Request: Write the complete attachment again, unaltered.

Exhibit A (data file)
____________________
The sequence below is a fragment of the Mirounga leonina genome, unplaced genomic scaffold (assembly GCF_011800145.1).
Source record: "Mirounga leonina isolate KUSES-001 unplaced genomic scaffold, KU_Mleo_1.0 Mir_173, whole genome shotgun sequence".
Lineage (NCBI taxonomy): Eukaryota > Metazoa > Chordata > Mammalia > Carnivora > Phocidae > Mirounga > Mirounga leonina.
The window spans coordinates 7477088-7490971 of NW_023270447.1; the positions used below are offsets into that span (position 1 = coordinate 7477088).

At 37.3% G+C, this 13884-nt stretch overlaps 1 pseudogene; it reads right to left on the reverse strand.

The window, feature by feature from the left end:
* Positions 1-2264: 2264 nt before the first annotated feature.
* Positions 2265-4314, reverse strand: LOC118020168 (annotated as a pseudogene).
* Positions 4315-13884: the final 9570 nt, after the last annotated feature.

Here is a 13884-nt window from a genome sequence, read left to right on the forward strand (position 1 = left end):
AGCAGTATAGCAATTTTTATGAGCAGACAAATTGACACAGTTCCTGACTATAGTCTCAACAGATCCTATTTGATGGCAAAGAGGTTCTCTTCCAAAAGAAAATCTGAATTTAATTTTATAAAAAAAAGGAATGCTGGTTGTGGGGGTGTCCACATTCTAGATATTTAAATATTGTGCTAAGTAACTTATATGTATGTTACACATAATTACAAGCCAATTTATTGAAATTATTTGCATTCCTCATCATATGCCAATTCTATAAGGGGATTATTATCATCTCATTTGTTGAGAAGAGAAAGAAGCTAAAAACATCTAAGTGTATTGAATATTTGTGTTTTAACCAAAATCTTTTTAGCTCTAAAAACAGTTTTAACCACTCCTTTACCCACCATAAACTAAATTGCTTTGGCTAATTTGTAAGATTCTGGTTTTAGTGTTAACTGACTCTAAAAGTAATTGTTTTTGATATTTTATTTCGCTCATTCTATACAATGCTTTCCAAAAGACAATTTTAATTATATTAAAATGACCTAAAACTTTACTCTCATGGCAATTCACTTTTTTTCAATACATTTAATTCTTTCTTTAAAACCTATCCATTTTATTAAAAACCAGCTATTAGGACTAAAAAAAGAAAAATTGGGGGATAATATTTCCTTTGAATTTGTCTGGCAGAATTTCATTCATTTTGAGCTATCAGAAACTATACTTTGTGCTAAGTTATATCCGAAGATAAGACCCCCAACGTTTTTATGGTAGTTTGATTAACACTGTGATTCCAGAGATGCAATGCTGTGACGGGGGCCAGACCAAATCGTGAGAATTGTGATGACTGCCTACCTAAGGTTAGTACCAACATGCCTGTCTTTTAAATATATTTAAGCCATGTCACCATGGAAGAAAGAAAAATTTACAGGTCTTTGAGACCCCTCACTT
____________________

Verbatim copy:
The sequence below is a fragment of the Mirounga leonina genome, unplaced genomic scaffold (assembly GCF_011800145.1).
Source record: "Mirounga leonina isolate KUSES-001 unplaced genomic scaffold, KU_Mleo_1.0 Mir_173, whole genome shotgun sequence".
Lineage (NCBI taxonomy): Eukaryota > Metazoa > Chordata > Mammalia > Carnivora > Phocidae > Mirounga > Mirounga leonina.
The window spans coordinates 7477088-7490971 of NW_023270447.1; the positions used below are offsets into that span (position 1 = coordinate 7477088).

At 37.3% G+C, this 13884-nt stretch overlaps 1 pseudogene; it reads right to left on the reverse strand.

The window, feature by feature from the left end:
* Positions 1-2264: 2264 nt before the first annotated feature.
* Positions 2265-4314, reverse strand: LOC118020168 (annotated as a pseudogene).
* Positions 4315-13884: the final 9570 nt, after the last annotated feature.

Here is a 13884-nt window from a genome sequence, read left to right on the forward strand (position 1 = left end):
AGCAGTATAGCAATTTTTATGAGCAGACAAATTGACACAGTTCCTGACTATAGTCTCAACAGATCCTATTTGATGGCAAAGAGGTTCTCTTCCAAAAGAAAATCTGAATTTAATTTTATAAAAAAAAGGAATGCTGGTTGTGGGGGTGTCCACATTCTAGATATTTAAATATTGTGCTAAGTAACTTATATGTATGTTACACATAATTACAAGCCAATTTATTGAAATTATTTGCATTCCTCATCATATGCCAATTCTATAAGGGGATTATTATCATCTCATTTGTTGAGAAGAGAAAGAAGCTAAAAACATCTAAGTGTATTGAATATTTGTGTTTTAACCAAAATCTTTTTAGCTCTAAAAACAGTTTTAACCACTCCTTTACCCACCATAAACTAAATTGCTTTGGCTAATTTGTAAGATTCTGGTTTTAGTGTTAACTGACTCTAAAAGTAATTGTTTTTGATATTTTATTTCGCTCATTCTATACAATGCTTTCCAAAAGACAATTTTAATTATATTAAAATGACCTAAAACTTTACTCTCATGGCAATTCACTTTTTTTCAATACATTTAATTCTTTCTTTAAAACCTATCCATTTTATTAAAAACCAGCTATTAGGACTAAAAAAAGAAAAATTGGGGGATAATATTTCCTTTGAATTTGTCTGGCAGAATTTCATTCATTTTGAGCTATCAGAAACTATACTTTGTGCTAAGTTATATCCGAAGATAAGACCCCCAACGTTTTTATGGTAGTTTGATTAACACTGTGATTCCAGAGATGCAATGCTGTGACGGGGGCCAGACCAAATCGTGAGAATTGTGATGACTGCCTACCTAAGGTTAGTACCAACATGCCTGTCTTTTAAATATATTTAAGCCATGTCACCATGGAAGAAAGAAAAATTTACAGGTCTTTGAGACCCCTCACTT